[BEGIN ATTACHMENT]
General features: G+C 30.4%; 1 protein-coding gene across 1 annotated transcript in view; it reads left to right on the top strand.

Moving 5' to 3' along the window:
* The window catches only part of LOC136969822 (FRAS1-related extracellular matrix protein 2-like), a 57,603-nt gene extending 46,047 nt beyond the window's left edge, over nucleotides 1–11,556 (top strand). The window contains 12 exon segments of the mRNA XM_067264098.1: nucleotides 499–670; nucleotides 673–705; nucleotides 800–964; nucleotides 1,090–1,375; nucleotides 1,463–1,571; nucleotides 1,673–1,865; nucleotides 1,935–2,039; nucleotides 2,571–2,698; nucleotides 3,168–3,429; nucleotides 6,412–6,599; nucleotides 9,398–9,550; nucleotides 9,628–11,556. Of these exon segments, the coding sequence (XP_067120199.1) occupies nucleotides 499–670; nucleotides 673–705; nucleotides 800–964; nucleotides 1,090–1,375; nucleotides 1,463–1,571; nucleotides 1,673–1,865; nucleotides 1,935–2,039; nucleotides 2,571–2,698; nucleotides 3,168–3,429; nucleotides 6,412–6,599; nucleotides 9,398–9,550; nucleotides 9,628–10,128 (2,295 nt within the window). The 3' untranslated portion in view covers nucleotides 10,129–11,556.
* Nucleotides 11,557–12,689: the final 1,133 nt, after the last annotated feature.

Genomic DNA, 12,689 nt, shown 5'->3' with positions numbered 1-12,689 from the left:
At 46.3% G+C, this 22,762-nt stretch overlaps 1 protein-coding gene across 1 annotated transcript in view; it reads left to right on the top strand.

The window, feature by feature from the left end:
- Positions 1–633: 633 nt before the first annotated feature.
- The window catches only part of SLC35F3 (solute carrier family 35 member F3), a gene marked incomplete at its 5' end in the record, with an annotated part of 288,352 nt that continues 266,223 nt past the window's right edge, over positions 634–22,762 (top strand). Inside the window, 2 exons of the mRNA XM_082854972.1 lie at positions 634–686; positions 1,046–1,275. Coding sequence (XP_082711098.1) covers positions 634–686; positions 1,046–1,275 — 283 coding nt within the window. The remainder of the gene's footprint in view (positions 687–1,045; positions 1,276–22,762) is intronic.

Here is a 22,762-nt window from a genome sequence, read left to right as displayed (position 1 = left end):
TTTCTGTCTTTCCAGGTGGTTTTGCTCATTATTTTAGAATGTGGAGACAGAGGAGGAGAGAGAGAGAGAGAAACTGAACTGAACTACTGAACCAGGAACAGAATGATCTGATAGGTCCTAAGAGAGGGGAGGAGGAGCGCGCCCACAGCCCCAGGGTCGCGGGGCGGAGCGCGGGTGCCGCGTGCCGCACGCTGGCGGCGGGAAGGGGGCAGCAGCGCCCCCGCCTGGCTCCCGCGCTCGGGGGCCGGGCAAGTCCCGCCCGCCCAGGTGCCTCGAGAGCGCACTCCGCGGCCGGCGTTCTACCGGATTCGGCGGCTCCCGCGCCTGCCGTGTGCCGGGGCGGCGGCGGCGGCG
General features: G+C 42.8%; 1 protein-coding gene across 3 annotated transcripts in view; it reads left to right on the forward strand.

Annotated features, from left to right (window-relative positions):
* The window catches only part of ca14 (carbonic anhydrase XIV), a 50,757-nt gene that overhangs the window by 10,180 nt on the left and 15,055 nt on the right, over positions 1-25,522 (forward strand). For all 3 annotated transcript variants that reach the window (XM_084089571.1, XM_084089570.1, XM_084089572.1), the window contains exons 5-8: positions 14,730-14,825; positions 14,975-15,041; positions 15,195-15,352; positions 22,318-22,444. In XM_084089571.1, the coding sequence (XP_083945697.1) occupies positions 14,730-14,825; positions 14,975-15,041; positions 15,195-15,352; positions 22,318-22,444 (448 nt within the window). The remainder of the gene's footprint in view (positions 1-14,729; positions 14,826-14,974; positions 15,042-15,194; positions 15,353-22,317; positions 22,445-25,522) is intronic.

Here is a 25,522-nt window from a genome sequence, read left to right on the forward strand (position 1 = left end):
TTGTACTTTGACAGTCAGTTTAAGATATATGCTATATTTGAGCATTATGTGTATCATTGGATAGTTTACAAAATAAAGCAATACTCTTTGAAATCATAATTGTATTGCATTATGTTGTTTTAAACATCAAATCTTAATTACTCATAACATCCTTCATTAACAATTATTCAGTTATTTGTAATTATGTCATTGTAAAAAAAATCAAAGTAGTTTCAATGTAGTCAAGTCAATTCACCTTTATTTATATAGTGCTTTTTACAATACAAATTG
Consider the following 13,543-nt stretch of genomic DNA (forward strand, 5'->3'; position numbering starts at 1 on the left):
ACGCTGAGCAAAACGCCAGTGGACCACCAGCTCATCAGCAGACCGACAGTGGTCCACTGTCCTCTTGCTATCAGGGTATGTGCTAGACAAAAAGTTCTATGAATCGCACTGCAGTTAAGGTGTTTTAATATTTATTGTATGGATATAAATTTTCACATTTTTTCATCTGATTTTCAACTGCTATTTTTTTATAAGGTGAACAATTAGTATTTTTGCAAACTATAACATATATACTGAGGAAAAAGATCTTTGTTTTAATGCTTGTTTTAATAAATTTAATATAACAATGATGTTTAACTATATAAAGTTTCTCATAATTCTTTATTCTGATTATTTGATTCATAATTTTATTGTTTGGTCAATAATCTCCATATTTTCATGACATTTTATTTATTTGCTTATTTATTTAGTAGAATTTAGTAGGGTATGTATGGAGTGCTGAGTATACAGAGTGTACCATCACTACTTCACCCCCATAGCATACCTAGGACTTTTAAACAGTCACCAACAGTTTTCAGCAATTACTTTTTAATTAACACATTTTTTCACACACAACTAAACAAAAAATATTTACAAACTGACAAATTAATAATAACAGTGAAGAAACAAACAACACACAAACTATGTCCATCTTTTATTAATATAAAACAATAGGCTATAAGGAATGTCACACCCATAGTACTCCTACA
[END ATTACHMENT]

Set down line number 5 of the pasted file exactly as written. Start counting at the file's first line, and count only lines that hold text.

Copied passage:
Genomic DNA, 12,689 nt, shown 5'->3' with positions numbered 1-12,689 from the left: